With Ferrari rubber-stamping a long-term four-year deal with Leclerc over the elongated break prior to the delayed 2020 F1 season kicking off in July, the youngster went on to endure ‘second-year blues’ as the team’s form waned during a troublesome season

Indeed, Leclerc’s efforts were largely considered to have been undermined by a curious development during the latter stages of the 2019 campaign, the legacy of which could be seen throughout 2020.

During the United States Grand Prix, Ferrari was hit hard by a ruling from the FIA that stated it had committed ‘fuel flow irregularities’. Though only officially linked to that particular session, it was widely interpreted to explain the SF90’s outstanding straight-line performance, particularly in qualifying, where the team had just completed a run of six consecutive pole positions before its form slumped during the final rounds.

Though controversial in that the FIA refused to disclose the exact details of the technical breach and didn’t dock any points - much to rivals’ chagrin - the effect continued to be seen on track in 2020 as Ferrari struggled for engine performance, which in turn betrayed evident chassis-related issues on the SF1000.

With both cars well off the pace, a shrewd Leclerc made the most of his talent during the ‘low hanging fruit’ of the initial rounds to score two podiums from four races, but thereafter looked at sea as Ferrari mired in the midfield and sunk to sixth overall for its worst season since 1980.

Despite this Leclerc was largely seen to be making the best of a bad situation, at least compared with Vettel, with eighth overall considered the most he could hope to achieve in a year the ‘Prancing Horse’ was left looking  lame.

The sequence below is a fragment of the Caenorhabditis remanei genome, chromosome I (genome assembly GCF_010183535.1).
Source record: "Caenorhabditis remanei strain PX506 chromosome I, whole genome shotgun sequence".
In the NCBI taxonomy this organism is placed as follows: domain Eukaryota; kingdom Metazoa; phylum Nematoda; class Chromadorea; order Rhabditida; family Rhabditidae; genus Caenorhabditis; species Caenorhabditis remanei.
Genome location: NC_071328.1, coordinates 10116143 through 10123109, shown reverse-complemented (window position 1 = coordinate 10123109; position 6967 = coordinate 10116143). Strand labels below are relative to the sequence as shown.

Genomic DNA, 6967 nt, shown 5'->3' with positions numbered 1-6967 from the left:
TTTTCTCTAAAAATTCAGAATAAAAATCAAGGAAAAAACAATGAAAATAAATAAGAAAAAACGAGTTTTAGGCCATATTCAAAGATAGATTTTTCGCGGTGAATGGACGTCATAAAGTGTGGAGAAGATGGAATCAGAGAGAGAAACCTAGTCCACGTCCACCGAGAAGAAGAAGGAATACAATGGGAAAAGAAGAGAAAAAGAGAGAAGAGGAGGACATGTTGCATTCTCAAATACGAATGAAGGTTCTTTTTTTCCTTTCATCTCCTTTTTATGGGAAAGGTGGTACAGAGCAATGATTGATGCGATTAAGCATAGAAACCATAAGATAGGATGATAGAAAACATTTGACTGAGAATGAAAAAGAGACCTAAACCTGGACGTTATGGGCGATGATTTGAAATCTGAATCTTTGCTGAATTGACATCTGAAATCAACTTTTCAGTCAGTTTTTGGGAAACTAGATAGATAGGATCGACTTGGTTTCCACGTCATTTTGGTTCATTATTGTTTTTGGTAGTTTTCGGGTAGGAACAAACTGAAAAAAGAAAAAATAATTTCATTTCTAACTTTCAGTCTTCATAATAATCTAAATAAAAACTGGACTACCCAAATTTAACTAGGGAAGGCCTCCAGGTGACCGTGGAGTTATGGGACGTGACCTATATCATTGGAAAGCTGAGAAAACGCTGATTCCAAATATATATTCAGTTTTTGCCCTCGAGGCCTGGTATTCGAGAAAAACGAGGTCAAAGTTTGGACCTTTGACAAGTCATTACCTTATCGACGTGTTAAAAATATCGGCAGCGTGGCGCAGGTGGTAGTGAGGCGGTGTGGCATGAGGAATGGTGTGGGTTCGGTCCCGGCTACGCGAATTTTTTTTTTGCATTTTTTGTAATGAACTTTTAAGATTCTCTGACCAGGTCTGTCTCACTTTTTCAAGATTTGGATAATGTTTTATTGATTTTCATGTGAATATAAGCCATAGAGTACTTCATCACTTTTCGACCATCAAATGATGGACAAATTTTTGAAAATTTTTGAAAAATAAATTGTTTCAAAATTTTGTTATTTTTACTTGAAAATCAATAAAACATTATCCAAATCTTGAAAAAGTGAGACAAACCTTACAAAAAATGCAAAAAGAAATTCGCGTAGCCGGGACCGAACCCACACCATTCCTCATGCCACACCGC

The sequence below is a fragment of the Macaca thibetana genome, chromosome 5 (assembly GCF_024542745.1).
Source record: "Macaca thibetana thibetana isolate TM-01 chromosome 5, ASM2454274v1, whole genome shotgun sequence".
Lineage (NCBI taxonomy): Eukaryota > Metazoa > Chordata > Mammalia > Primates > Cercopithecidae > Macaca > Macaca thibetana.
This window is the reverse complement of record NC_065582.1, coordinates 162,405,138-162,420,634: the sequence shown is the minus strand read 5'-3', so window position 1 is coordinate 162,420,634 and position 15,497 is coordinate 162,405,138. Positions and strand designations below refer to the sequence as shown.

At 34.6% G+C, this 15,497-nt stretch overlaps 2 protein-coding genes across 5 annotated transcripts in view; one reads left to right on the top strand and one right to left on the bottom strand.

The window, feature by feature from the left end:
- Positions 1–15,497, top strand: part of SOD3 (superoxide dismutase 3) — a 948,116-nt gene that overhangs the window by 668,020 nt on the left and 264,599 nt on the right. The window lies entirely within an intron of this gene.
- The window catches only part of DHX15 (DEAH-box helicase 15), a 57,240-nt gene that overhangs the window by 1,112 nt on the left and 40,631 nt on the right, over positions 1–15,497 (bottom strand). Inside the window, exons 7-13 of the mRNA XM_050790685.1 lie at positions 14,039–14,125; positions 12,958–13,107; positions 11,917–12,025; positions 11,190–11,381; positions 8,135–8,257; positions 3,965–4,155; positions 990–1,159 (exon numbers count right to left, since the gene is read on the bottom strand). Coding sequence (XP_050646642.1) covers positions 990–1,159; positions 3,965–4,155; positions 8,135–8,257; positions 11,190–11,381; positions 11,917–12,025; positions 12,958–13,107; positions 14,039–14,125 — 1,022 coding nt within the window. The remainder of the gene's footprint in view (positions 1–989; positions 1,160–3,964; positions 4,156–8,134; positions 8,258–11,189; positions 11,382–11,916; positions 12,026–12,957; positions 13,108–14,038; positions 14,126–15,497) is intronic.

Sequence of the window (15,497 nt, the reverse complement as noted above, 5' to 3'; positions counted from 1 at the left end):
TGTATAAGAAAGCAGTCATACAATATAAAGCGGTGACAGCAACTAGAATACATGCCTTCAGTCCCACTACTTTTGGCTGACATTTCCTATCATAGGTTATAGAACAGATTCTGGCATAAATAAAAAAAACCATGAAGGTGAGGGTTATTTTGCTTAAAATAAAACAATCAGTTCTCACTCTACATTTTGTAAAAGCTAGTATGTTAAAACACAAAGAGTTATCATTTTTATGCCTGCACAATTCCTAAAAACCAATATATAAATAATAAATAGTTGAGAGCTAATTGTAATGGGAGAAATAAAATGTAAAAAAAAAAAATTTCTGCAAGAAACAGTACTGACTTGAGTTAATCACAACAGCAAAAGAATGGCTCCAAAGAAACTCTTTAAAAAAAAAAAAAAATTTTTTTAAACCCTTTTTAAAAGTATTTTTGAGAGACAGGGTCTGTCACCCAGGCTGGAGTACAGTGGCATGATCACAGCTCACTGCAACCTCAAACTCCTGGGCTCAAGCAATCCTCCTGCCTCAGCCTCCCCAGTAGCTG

Charles Leclerc (FRA), Scuderia Ferrari
Charles Leclerc (FRA), Scuderia Ferrari

On the surface, 2021 wasn't Leclerc's finest year as he was out-scored by new teammate Sainz in the drivers' championship across 22 races.

Leclerc out-scored and out-qualified Sainz but a combination of bad luck and incidents meant he lost out come the end of the season. 

Leclerc is still one of F1's brightest talents but he will need to defeat his teammate in 2022 especially if Ferrari gives them a title-winning car.

In 2022, Leclerc finally added to his win tally, adding three further victories.

It should have been more as Ferrari failed to make the most of their superior package in the first part of the season. 

Charles Leclerc wins the 2022 Austrian Grand Prix
Charles Leclerc wins the 2022 Austrian Grand Prix

Ferrari's poor strategy choices, combined with a handful of errors from Leclerc, meant Verstappen ran away with the title.

Leclerc ultimately finished the year as runner-up to Verstappen, albeit over 150 points behind.

2023 would represent something, which on paper at least, looked like a step backwards for Ferrari. 

No title challenge came from Leclerc this time against the dominant Red Bulls, but he added five more pole positions to his career tally. 

There were no victories either. Teammate Sainz was the only non-Red Bull driver to manage a victory in 2023, underlining Red Bull's superiority. 

But Ferrari ended the season strongly, narrowly missing out on second place in the constructors' to Mercedes, as Leclerc took fifth in the drivers' standings.